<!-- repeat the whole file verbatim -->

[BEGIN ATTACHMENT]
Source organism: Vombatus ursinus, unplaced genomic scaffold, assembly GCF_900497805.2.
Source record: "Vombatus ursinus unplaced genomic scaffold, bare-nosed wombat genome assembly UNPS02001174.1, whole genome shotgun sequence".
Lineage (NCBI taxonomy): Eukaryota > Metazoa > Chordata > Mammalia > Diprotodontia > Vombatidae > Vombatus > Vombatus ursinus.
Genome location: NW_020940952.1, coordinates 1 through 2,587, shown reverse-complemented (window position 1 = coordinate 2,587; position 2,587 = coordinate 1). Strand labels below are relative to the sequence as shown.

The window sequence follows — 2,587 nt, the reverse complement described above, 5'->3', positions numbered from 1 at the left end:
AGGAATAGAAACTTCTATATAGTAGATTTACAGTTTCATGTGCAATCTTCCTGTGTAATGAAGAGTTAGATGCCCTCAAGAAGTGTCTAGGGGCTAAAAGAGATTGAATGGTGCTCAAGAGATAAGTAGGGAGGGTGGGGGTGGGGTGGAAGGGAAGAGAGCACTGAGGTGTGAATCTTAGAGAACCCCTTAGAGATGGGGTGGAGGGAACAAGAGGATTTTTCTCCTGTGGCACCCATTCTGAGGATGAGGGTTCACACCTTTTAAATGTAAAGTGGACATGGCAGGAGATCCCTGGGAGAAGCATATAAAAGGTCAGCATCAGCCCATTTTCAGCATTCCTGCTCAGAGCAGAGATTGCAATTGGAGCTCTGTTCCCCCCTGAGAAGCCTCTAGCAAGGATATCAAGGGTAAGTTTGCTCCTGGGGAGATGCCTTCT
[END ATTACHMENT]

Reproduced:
Source organism: Vombatus ursinus, unplaced genomic scaffold, assembly GCF_900497805.2.
Source record: "Vombatus ursinus unplaced genomic scaffold, bare-nosed wombat genome assembly UNPS02001174.1, whole genome shotgun sequence".
Lineage (NCBI taxonomy): Eukaryota > Metazoa > Chordata > Mammalia > Diprotodontia > Vombatidae > Vombatus > Vombatus ursinus.
Genome location: NW_020940952.1, coordinates 1 through 2,587, shown reverse-complemented (window position 1 = coordinate 2,587; position 2,587 = coordinate 1). Strand labels below are relative to the sequence as shown.

The window sequence follows — 2,587 nt, the reverse complement described above, 5'->3', positions numbered from 1 at the left end:
AGGAATAGAAACTTCTATATAGTAGATTTACAGTTTCATGTGCAATCTTCCTGTGTAATGAAGAGTTAGATGCCCTCAAGAAGTGTCTAGGGGCTAAAAGAGATTGAATGGTGCTCAAGAGATAAGTAGGGAGGGTGGGGGTGGGGTGGAAGGGAAGAGAGCACTGAGGTGTGAATCTTAGAGAACCCCTTAGAGATGGGGTGGAGGGAACAAGAGGATTTTTCTCCTGTGGCACCCATTCTGAGGATGAGGGTTCACACCTTTTAAATGTAAAGTGGACATGGCAGGAGATCCCTGGGAGAAGCATATAAAAGGTCAGCATCAGCCCATTTTCAGCATTCCTGCTCAGAGCAGAGATTGCAATTGGAGCTCTGTTCCCCCCTGAGAAGCCTCTAGCAAGGATATCAAGGGTAAGTTTGCTCCTGGGGAGATGCCTTCT